Louisiana lawmakers plan $1,000 pay raises for K-12 teachers
BATON ROUGE, La. (AP) — Louisiana lawmakers intend to give K-12 public school teachers a $1,000 pay raise next year, more than double the amount proposed by Gov. John Bel Edwards, the leader of the Senate Education Committee said Thursday.
Sen. Cleo Fields, a Baton Rouge Democrat, said legislative leaders plan to include that salary hike in next year’s budget, along with a $500 increase for support staff such as cafeteria workers and bus drivers. Louisiana remains well behind the Southern average for its education salaries.
Fields said the agreement was reached with Senate President Page Cortez and House Speaker Clay Schexnayder, along with the heads of the House and Senate budget committees, all Republicans. Edwards had proposed $400 teacher raises and $200 for support workers, though the Democratic governor had said he hoped that could be increased if more money became available.
The smaller raises “are insufficient,” Fields said in a meeting of the Senate Education Committee.
Fields didn’t identify how the state will pay for the larger pay raises, which would more than double the $40 million price tag for the governor’s proposed increases.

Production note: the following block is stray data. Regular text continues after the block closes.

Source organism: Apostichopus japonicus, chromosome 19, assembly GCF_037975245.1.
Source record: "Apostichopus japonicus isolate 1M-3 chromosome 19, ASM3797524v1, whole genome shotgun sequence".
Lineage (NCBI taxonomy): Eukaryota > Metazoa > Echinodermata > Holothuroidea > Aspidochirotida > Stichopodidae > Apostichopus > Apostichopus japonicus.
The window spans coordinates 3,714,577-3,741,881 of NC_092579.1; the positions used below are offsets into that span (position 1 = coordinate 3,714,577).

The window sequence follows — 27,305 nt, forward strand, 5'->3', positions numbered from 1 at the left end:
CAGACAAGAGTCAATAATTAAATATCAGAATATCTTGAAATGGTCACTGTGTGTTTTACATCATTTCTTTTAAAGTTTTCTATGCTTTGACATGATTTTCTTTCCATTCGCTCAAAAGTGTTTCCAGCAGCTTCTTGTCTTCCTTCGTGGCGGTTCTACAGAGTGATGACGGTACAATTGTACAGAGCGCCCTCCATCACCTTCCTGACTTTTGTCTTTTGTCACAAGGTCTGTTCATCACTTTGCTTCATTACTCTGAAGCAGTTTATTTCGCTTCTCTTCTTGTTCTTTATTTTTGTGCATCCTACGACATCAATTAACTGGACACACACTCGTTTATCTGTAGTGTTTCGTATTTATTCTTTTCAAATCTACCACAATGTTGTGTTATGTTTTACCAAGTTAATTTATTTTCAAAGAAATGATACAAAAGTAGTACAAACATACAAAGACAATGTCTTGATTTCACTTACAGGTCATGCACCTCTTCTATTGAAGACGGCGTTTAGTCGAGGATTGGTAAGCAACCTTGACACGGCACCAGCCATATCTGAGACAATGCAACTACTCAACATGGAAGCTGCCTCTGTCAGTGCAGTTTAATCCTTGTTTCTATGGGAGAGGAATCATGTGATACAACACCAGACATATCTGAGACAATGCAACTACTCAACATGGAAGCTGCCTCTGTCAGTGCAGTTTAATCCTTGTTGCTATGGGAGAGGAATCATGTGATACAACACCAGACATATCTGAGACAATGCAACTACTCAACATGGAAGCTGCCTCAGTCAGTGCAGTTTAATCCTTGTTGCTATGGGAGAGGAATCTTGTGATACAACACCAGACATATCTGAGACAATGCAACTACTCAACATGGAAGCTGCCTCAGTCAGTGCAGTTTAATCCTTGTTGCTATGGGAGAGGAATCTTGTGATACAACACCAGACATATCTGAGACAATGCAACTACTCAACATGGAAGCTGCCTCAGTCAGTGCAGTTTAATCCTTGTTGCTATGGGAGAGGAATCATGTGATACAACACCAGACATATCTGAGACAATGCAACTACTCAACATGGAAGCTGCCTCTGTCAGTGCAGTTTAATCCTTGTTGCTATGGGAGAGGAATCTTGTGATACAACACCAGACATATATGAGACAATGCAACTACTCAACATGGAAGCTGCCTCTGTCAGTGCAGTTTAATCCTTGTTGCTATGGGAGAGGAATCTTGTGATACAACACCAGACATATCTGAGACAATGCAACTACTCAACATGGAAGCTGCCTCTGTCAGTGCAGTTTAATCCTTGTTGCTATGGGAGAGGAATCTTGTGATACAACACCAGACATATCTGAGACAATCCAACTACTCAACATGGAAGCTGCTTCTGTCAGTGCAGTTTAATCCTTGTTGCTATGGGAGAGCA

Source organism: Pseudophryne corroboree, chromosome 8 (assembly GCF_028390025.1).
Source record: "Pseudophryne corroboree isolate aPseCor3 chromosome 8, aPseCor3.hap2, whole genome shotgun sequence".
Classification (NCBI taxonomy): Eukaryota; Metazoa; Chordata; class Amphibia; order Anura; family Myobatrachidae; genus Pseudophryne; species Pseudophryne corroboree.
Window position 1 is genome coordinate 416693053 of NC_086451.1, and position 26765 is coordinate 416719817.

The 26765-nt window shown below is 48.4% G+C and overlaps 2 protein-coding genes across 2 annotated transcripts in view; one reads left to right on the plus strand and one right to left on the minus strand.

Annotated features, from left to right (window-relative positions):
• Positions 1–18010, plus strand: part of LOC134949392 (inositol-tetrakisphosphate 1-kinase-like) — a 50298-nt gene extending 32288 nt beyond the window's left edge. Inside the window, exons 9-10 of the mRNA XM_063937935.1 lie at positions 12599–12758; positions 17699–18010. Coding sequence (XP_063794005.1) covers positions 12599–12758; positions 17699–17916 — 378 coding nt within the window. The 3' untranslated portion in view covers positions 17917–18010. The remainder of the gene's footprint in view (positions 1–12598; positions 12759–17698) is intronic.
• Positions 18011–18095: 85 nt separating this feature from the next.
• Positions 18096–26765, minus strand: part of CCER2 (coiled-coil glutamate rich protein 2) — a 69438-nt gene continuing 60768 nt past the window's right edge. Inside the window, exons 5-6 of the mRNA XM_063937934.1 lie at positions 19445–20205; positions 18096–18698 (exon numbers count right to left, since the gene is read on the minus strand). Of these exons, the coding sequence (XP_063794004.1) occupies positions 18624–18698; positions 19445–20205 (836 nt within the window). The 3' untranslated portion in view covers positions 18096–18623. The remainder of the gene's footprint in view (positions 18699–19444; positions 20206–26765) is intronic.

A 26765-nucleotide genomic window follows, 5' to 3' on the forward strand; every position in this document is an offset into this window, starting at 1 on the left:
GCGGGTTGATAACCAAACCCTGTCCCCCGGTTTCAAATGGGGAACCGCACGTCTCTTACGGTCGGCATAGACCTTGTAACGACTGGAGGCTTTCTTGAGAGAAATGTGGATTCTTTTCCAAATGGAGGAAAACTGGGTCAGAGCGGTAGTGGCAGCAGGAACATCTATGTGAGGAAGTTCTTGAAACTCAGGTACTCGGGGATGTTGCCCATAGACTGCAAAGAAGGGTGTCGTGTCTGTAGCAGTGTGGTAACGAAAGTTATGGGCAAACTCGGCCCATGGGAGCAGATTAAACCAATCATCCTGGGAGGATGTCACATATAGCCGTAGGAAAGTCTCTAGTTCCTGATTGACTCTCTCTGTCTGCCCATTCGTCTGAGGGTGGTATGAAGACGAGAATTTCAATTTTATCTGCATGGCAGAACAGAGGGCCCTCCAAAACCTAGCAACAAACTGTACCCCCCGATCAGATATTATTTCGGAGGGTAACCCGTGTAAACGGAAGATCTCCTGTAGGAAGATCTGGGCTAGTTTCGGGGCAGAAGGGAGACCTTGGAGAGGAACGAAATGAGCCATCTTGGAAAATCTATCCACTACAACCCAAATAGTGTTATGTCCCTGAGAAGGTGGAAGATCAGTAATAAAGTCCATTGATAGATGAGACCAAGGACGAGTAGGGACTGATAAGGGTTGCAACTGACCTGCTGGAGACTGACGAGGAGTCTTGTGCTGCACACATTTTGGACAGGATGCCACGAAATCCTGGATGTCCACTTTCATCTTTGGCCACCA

The House Appropriations Committee on Monday will unveil its spending plan for the budget year that begins July 1, which is expected to include the bigger salary hikes and show how lawmakers have chosen to fund them.
Despite the coronavirus pandemic, Louisiana doesn’t have the major financial problems it’s seen in prior years as the state’s tax collections rebound and federal aid has helped cover some of the remaining gaps.
Thursday’s announcement was followed by a procedural move to accomplish the raises.
The Senate committee rejected the nearly $4 billion public school financing formula for the 2021-22 year that lawmakers received from the Board of Elementary and Secondary Education and asked the board to submit a new formula with the larger pay raises included.
Lawmakers can reject or approve the formula submitted by the Board of Elementary and Secondary Education, but they cannot change it. If the education board and lawmakers don’t agree on a new financing formula, the state continues to use the formula already on the books.
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